Wyoming is trying to keep the East Entrance of YNP open to snowmobiles at huge taxpayer cost per rider

Recently I posted an article about the Park Service’s latest winter plan, and its proposal to stop maintaining snowmobile access through the high elevation East Entrance to the Park.

The East Entrance road crossess 20 avalanche paths, and the Park Service keeps it open by firing artillery shells to trigger the avalanches. Unexploded ordinace is scattered all over the nearby mountains, posing a grave danger to hikers and wildlife. One Park Service employee has lost his life working to keep entrance open for guess how many snowmobiles? Last winter the number was twelve snowmobiles. Avalanche control costs about $200,000. Divide that by 12 and the result is 😥 There are additional costs grooming and patroling the road.

Now Wyoming’s governor is lying like he does about wolves. He wrote to the Park Service “Wyoming especially wants to emphasize the State’s concern with closing the East Entrance”. “There are numerous reasons not to close the East Entrance, not the least of which is the significant harm such a closure would impose on Cody’s winter tourism economy.” [boldface mine].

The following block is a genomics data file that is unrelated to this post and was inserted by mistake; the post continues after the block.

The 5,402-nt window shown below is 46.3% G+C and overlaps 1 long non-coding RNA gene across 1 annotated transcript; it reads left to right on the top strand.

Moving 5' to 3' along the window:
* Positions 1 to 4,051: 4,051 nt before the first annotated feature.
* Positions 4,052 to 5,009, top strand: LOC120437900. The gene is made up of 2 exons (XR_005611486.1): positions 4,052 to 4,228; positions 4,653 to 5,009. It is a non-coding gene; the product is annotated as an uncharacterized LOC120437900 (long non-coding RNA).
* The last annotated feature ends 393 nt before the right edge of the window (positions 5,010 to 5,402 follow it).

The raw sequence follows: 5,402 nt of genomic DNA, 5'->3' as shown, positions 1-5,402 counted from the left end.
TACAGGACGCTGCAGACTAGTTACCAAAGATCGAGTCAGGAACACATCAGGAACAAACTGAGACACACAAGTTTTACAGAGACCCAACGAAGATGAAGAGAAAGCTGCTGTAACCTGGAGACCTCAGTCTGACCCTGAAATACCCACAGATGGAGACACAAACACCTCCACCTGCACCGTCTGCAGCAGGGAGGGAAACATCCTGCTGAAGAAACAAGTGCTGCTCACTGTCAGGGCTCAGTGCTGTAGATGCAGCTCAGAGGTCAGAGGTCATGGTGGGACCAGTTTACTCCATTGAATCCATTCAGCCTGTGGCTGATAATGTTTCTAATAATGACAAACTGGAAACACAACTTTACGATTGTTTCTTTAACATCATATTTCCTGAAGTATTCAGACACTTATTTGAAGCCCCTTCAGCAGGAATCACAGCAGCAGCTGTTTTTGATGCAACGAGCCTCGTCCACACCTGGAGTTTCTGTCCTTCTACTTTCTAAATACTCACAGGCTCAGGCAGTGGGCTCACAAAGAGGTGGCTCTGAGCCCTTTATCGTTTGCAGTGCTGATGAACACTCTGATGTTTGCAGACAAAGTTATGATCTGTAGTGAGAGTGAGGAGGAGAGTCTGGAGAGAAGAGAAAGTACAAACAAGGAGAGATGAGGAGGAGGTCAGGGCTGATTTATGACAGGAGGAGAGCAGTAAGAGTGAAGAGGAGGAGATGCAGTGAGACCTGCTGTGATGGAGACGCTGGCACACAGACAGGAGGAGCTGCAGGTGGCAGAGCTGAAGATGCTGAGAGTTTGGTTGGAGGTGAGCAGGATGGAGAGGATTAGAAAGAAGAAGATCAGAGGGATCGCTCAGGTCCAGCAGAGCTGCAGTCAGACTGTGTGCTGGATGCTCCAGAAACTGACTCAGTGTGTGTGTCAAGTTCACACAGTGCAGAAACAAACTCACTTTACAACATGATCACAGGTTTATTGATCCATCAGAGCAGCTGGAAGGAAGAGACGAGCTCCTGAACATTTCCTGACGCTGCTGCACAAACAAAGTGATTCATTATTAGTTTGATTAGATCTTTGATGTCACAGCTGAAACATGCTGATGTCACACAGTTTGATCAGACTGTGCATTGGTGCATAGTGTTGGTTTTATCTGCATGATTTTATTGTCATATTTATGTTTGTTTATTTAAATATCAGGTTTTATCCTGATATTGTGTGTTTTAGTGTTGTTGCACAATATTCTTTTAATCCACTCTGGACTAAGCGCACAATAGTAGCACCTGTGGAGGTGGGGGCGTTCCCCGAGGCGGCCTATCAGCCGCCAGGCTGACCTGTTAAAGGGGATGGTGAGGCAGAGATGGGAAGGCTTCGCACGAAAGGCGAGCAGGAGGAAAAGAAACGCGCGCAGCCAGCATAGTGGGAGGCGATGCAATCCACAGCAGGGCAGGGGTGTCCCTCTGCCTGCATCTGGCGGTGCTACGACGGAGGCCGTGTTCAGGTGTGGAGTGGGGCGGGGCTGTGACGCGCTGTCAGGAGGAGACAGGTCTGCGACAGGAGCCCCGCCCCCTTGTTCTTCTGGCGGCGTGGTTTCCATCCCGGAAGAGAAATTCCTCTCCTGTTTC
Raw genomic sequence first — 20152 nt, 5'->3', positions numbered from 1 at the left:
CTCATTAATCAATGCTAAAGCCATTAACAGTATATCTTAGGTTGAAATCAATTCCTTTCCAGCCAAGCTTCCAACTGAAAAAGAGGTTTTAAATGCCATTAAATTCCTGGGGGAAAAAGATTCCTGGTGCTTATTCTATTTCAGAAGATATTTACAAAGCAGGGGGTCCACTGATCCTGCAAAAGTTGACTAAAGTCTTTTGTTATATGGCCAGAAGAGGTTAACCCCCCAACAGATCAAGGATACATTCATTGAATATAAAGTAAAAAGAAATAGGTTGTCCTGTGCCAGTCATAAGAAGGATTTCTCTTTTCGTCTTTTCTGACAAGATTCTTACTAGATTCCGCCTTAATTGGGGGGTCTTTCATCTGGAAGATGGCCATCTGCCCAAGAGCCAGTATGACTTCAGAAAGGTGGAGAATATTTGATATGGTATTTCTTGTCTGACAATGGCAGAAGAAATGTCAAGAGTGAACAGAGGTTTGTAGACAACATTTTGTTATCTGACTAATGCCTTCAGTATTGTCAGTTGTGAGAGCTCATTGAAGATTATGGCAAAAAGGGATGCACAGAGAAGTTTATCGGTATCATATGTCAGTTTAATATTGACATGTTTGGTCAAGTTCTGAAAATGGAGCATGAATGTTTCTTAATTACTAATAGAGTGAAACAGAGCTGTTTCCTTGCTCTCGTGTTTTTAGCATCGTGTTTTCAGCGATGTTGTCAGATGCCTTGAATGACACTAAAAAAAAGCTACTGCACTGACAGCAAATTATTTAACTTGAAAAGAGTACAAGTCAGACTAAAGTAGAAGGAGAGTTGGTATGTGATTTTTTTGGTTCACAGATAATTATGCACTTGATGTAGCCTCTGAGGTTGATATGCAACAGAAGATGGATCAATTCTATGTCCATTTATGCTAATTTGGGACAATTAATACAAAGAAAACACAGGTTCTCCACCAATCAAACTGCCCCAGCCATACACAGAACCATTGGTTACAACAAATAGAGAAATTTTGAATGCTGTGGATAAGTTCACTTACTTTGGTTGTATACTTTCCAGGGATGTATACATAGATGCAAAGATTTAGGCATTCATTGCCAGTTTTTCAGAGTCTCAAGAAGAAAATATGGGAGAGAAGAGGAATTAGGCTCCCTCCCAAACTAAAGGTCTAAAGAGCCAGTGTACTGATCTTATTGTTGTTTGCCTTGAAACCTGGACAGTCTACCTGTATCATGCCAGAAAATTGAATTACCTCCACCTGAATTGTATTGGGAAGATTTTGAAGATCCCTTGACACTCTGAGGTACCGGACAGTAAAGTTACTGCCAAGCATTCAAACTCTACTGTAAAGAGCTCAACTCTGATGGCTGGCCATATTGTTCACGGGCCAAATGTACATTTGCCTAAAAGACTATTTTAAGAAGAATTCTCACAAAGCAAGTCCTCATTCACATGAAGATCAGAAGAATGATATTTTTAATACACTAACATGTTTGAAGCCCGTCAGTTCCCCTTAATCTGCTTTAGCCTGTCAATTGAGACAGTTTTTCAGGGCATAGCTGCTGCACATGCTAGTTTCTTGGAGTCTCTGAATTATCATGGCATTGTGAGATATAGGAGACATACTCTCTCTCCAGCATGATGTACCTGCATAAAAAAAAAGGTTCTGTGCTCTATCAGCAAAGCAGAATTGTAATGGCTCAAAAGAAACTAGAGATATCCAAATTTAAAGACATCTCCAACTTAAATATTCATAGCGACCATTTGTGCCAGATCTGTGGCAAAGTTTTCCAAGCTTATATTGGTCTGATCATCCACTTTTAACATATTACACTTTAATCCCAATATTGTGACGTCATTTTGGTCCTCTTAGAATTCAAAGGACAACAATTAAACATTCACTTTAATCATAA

. . . not the slightest relation to reality.

Story in the Casper Star Tribune by Amy J. Tripe.

In an earlier article Yellowstone Park spokesman Al Nash estimated the cost per snowmobiler for avalanche control alone was $200. If you do the actual calculation, last winter the actual cost was over $1500 per snowmobile.

Think about that when you pay your new $80 public land access fee or Yellowstone lacks the money to provide vital services.



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  1. Mike Post Avatar
    Mike Post

    This is yet another example of where special uses and “for profit” uses should be made to cover the fully loaded special costs directly related to that use. (And then these uses will probably self-limit themselves without any intervention). That goes for timber and grazing as well. To avoid the local influence muscle, this needs to become a federal mandate on all federal lands. Need to build a road to accomodate logging, factor the cost into the timber contract. Need to hire 10 BLM employees to manage grazing contracts, make sure the leases net enough to cover those costs. Not that simple I know, but thats the kind of mind set change we need before we can hope to focus on small incidents like this.


Dr. Ralph Maughan is professor emeritus of political science at Idaho State University. He was a Western Watersheds Project Board Member off and on for many years, and was also its President for several years. For a long time he produced Ralph Maughan’s Wolf Report. He was a founder of the Greater Yellowstone Coalition. He and Jackie Johnson Maughan wrote three editions of “Hiking Idaho.” He also wrote “Beyond the Tetons” and “Backpacking Wyoming’s Teton and Washakie Wilderness.” He created and is the administrator of The Wildlife News.

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Ralph Maughan